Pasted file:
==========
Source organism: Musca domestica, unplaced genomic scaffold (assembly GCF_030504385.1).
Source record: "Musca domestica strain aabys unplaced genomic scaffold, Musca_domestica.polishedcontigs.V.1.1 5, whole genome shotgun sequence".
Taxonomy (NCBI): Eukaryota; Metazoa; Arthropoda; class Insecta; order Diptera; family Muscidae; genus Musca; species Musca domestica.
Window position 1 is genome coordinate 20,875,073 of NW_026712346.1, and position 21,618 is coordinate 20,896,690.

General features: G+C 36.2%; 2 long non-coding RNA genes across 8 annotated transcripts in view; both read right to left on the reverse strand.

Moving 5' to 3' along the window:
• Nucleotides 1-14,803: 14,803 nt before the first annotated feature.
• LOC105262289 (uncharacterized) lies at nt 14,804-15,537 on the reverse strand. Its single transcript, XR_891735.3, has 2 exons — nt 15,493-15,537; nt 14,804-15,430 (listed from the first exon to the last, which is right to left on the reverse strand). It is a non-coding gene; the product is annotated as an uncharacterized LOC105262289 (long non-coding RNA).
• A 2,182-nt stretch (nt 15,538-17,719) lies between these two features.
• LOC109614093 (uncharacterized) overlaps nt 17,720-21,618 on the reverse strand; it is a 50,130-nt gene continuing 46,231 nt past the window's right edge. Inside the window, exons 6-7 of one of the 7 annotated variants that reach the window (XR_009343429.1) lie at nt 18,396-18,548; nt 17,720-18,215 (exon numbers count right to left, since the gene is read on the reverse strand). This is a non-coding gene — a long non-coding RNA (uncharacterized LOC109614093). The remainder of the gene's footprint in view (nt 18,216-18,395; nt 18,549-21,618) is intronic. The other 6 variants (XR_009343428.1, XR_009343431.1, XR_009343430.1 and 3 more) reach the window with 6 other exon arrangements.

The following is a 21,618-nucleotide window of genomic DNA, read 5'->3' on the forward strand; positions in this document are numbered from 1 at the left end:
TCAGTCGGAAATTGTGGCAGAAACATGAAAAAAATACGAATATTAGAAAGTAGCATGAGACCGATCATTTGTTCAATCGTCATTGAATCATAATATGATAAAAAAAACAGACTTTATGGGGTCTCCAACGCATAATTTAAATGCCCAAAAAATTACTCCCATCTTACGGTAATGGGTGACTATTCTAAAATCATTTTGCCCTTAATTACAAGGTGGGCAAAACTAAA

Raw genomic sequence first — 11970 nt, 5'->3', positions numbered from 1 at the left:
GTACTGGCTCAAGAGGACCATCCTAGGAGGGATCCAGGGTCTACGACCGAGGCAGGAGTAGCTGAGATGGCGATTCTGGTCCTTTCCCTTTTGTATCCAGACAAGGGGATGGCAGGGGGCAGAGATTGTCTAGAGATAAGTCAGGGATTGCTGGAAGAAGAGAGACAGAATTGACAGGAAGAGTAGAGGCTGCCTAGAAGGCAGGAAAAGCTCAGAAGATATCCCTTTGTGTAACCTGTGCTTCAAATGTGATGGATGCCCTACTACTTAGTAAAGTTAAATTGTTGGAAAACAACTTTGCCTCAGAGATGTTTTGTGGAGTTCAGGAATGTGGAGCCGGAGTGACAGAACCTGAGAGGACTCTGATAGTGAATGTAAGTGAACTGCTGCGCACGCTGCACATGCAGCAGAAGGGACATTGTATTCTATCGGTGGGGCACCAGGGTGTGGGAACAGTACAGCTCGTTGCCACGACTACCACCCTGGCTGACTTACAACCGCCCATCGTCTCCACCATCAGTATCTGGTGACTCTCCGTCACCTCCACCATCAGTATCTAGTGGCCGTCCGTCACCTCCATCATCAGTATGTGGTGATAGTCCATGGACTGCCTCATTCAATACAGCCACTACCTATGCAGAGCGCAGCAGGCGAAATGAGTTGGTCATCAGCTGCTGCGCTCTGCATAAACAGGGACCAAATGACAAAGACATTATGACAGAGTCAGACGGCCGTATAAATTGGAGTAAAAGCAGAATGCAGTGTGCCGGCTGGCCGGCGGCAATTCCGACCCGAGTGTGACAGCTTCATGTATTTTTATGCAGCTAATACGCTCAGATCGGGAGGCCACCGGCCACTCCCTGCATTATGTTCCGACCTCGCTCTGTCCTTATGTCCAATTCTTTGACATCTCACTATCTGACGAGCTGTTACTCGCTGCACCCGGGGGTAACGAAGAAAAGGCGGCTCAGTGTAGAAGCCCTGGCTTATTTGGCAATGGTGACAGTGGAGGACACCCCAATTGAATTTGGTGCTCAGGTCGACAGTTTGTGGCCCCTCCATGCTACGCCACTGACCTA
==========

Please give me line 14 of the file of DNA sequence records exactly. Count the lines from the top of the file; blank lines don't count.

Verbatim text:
GTACTGGCTCAAGAGGACCATCCTAGGAGGGATCCAGGGTCTACGACCGAGGCAGGAGTAGCTGAGATGGCGATTCTGGTCCTTTCCCTTTTGTATCCAGACAAGGGGATGGCAGGGGGCAGAGATTGTCTAGAGATAAGTCAGGGATTGCTGGAAGAAGAGAGACAGAATTGACAGGAAGAGTAGAGGCTGCCTAGAAGGCAGGAAAAGCTCAGAAGATATCCCTTTGTGTAACCTGTGCTTCAAATGTGATGGATGCCCTACTACTTAGTAAAGTTAAATTGTTGGAAAACAACTTTGCCTCAGAGATGTTTTGTGGAGTTCAGGAATGTGGAGCCGGAGTGACAGAACCTGAGAGGACTCTGATAGTGAATGTAAGTGAACTGCTGCGCACGCTGCACATGCAGCAGAAGGGACATTGTATTCTATCGGTGGGGCACCAGGGTGTGGGAACAGTACAGCTCGTTGCCACGACTACCACCCTGGCTGACTTACAACCGCCCATCGTCTCCACCATCAGTATCTGGTGACTCTCCGTCACCTCCACCATCAGTATCTAGTGGCCGTCCGTCACCTCCATCATCAGTATGTGGTGATAGTCCATGGACTGCCTCATTCAATACAGCCACTACCTATGCAGAGCGCAGCAGGCGAAATGAGTTGGTCATCAGCTGCTGCGCTCTGCATAAACAGGGACCAAATGACAAAGACATTATGACAGAGTCAGACGGCCGTATAAATTGGAGTAAAAGCAGAATGCAGTGTGCCGGCTGGCCGGCGGCAATTCCGACCCGAGTGTGACAGCTTCATGTATTTTTATGCAGCTAATACGCTCAGATCGGGAGGCCACCGGCCACTCCCTGCATTATGTTCCGACCTCGCTCTGTCCTTATGTCCAATTCTTTGACATCTCACTATCTGACGAGCTGTTACTCGCTGCACCCGGGGGTAACGAAGAAAAGGCGGCTCAGTGTAGAAGCCCTGGCTTATTTGGCAATGGTGACAGTGGAGGACACCCCAATTGAATTTGGTGCTCAGGTCGACAGTTTGTGGCCCCTCCATGCTACGCCACTGACCTA